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Re: Are future versions of OpenSSL going to be less free?

On Tue, Sep 24, 2002 at 11:04:29AM +0200, Wichert Akkerman wrote:
>   * In addition, Sun covenants to all licensees who provide a reciprocal
>    * covenant with respect to their own patents if any, not to sue under
>    * current and future patent claims necessarily infringed by the making,
>    * using, practicing, selling, offering for sale and/or otherwise
>    * disposing of the ECC Code as delivered hereunder (or portions thereof),
>    * provided that such covenant shall not apply:
>    *  1) for code that a licensee deletes from the ECC Code;
>    *  2) separates from the ECC Code; or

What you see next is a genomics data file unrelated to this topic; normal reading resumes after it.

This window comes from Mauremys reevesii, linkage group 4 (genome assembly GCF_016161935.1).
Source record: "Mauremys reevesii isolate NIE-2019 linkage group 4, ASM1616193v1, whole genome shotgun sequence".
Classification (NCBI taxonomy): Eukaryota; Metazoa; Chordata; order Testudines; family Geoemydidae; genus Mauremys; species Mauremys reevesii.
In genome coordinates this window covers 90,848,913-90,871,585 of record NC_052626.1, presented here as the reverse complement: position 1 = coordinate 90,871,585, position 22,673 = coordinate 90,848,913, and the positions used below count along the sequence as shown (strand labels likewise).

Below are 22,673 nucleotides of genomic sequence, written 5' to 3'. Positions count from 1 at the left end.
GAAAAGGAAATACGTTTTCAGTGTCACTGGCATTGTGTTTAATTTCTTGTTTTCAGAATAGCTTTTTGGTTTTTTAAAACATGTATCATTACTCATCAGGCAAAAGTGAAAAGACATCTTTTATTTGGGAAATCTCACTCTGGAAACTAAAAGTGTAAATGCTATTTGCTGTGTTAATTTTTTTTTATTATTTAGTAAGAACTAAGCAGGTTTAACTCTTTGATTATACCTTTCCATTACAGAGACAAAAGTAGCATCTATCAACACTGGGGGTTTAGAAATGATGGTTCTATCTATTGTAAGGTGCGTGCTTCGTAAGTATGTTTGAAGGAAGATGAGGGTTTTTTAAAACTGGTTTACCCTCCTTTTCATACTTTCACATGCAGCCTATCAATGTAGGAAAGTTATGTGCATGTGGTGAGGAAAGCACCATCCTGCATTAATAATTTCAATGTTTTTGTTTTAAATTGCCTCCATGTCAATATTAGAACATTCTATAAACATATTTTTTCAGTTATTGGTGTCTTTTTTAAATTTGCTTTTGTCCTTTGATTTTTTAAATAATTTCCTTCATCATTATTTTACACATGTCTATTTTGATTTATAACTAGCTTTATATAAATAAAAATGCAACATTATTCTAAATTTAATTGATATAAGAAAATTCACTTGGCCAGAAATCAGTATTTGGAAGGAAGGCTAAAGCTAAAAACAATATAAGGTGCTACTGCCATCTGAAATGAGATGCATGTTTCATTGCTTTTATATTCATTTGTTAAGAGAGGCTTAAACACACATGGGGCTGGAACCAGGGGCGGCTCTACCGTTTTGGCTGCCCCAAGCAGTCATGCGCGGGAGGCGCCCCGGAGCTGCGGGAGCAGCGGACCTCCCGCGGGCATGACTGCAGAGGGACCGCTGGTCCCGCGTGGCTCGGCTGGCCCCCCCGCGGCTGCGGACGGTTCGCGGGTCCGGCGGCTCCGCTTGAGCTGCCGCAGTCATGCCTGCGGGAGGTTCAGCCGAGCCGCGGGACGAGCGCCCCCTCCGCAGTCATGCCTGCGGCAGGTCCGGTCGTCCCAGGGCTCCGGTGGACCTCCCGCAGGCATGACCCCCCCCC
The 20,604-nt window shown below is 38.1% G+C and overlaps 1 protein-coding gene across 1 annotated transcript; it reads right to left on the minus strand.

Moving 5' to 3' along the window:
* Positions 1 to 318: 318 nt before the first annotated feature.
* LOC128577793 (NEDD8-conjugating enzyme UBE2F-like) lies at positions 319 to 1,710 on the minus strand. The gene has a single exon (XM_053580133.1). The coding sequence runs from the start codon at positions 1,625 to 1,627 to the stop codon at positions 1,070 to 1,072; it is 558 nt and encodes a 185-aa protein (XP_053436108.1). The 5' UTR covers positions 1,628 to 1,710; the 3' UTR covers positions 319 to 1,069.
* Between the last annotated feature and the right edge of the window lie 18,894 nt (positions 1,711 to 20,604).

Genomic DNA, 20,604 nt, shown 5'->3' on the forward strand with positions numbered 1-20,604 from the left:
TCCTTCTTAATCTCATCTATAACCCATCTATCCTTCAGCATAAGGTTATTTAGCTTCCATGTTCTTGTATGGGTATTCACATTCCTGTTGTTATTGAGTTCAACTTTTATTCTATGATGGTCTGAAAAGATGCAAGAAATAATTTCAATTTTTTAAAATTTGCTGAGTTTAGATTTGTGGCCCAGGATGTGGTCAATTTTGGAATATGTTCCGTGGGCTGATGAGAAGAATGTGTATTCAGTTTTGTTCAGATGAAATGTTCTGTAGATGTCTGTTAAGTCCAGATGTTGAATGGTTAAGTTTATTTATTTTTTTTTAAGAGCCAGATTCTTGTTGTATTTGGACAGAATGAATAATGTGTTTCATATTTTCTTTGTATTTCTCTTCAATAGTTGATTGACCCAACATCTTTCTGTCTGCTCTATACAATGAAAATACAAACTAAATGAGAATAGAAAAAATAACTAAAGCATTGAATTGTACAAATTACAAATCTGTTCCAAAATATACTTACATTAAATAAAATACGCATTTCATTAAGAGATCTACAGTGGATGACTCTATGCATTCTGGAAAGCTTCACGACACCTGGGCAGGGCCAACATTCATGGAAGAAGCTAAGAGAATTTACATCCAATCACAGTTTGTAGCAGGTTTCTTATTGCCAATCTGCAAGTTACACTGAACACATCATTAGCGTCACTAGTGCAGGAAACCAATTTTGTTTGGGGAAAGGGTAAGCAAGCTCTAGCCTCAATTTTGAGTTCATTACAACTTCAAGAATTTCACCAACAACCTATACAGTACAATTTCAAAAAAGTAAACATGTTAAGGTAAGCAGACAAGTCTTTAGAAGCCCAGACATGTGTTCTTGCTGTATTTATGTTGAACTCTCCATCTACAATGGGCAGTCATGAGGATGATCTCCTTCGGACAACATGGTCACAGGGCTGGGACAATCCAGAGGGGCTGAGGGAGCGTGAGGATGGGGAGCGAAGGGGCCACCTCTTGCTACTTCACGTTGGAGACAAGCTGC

>    *  3) for infringements caused by:
>    *       i) the modification of the ECC Code or
>    *      ii) the combination of the ECC Code with other software or
>    *          devices where such combination causes the infringement.
>    *
> Which has the sue Sun bit in there, but also says that Sun can sue you
> if you
> * use any of Sun's IP contained in the code outside of this code (ie
>   reuse it in another project)
> * modify any of the ECC code
> Which would definitely make it non-free.

It doesn't say they can sue for copyright infringement though, but for
patent infringement.  Does Sun have actual patents on these algorithms
or are they just covering their asses?

It looks to me like this is a promise over and above the license on
the code.  It doesn't take away any rights the licensee would otherwise
have had, it just gives something extra under certain conditions.
Would the license be Free if this entire clause was left out?

Richard Braakman
"I sense a disturbance in the force"
"As though millions of voices cried out, and ran apt-get."
  (Anthony Towns about the Debian 3.0 release)

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